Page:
Wrestler Nick Gage 'died for seven minutes' after a particularly deathly Tournament of Death match.
The 40-year-old was fighting German wrestler Thumbtack Jack in 2009 when he was thrown through a wall of tubing surrounding the ring. But it quickly became apparent that something had gone badly wrong as blood poured from Gage.
A shard had severed an artery and he had to be transported to hospital in a helicopter, during which period he temporarily passed away.
His extremely close run in with death was discussed in Dark Side of the Ring: The Ultra-Violence Of Nick Gage. Watch a trailer here:
Speaking in the documentary, Gage said: "I get in the helicopter, that's the last thing I remember.
"The nurse had said, 'You flatlined while you were in there and the doctors brought you back because you lost too much blood'."
Fellow wrestler Jon Moxley added: "A guy like Nick Gage to just get up and walk off like that? You know it had to be serious.
"He was legally dead for seven minutes.
"He died at a Tournament of Death. It's supposed to be turn of phrase, you're not actually supposed to die.
"He did. It just cements and solidifies Nick Gage's spot as folk hero."
You can watch the documentary here.
Last year, a documentary series about WWE's Deadman had wrestling fans captivated.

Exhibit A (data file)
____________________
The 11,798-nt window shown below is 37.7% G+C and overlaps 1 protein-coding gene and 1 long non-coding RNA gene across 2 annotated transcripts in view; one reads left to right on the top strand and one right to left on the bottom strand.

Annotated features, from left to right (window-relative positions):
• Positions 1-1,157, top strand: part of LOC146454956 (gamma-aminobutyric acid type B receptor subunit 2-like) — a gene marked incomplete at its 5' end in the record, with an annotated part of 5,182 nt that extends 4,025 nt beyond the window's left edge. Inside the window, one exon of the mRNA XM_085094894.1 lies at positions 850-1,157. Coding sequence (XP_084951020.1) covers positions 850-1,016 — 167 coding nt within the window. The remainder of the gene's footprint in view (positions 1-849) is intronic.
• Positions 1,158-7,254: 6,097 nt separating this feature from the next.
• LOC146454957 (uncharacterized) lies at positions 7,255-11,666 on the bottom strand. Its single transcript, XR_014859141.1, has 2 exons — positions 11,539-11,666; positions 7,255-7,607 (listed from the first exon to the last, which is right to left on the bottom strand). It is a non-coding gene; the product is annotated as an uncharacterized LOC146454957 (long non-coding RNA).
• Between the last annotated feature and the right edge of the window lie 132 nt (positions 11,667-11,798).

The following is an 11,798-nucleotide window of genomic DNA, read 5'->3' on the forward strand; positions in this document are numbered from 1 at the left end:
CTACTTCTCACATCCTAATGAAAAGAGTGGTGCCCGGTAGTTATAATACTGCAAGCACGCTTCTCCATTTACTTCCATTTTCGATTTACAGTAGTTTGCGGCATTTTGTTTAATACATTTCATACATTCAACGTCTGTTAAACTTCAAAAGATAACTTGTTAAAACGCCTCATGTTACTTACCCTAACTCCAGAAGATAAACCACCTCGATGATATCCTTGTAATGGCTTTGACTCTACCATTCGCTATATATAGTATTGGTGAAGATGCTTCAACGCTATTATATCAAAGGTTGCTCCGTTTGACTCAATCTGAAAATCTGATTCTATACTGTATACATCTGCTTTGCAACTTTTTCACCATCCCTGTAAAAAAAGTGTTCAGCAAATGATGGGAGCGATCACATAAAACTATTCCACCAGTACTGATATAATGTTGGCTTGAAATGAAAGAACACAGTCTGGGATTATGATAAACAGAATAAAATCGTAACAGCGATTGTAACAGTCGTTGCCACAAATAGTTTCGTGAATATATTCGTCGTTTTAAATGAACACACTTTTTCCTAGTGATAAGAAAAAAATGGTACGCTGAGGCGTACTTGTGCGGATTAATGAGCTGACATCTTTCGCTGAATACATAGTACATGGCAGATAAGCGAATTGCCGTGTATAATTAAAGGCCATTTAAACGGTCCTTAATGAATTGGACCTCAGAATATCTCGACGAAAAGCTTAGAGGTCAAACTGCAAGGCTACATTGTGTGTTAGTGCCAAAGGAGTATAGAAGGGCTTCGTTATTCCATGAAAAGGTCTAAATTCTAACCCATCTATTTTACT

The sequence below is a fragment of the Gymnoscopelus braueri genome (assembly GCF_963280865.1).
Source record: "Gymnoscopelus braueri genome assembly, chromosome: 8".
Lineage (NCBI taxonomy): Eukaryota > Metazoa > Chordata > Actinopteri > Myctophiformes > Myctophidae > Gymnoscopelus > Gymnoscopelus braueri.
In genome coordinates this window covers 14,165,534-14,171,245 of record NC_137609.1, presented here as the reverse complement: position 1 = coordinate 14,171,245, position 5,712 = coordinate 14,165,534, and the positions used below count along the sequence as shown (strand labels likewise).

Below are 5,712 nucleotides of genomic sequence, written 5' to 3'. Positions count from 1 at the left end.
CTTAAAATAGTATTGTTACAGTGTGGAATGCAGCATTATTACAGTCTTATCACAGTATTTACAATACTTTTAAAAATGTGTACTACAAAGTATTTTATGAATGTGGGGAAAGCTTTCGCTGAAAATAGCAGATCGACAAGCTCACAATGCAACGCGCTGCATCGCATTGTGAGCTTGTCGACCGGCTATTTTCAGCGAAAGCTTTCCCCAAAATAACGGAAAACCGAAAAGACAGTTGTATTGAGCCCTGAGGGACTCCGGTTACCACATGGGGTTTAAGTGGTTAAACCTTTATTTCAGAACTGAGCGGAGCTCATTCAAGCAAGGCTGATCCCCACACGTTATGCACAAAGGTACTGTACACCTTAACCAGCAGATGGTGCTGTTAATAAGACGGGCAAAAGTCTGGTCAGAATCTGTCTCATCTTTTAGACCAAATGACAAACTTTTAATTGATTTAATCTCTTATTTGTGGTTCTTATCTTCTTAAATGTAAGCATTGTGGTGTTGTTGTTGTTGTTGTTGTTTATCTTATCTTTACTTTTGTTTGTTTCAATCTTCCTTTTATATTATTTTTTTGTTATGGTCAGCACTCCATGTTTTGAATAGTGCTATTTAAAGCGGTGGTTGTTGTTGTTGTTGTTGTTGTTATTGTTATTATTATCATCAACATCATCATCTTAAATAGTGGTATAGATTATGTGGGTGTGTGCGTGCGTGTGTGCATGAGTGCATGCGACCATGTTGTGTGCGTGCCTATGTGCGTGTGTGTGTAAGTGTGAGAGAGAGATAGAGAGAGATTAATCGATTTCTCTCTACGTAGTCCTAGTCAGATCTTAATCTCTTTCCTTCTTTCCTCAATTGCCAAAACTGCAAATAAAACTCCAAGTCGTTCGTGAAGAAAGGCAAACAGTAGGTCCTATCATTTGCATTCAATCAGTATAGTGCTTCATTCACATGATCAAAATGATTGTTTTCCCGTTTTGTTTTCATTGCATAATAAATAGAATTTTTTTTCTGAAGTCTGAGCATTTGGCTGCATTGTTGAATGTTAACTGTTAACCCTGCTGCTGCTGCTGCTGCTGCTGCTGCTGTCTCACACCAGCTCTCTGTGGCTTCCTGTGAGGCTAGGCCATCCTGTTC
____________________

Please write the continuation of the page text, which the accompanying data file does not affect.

Five-part series Undertaker: The Last Ride gave fans an unprecedented behind-the-scenes look at the iconic wrestler during the final chapter of his career.
The documentary featured out-of-character interviews with the big man himself, as well as the likes of his wife and former Divas Champion Michelle McCool, and stars such as Vince McMahon, Shane McMahon, Paul 'Triple H' Levesque, John Cena, Roman Reigns, Batista, Ric Flair, Edge, Shawn Michaels, Mick Foley and many others.
The series culminated with the 56-year-old wrestling legend calling time on his glittering career - seemingly for good this time.
He said: "I believe I'm at a place now, post-Boneyard, which was a hellacious battle against one of the best in the business. Here you are, climbing on your motorcycle and taking off.
"There was a lot of thought and a lot of emotion, one of those being, 'Are you happy enough with that?' It was a powerful moment. You don't necessarily always get those. If there was ever a perfect ending to a career, that right there was it."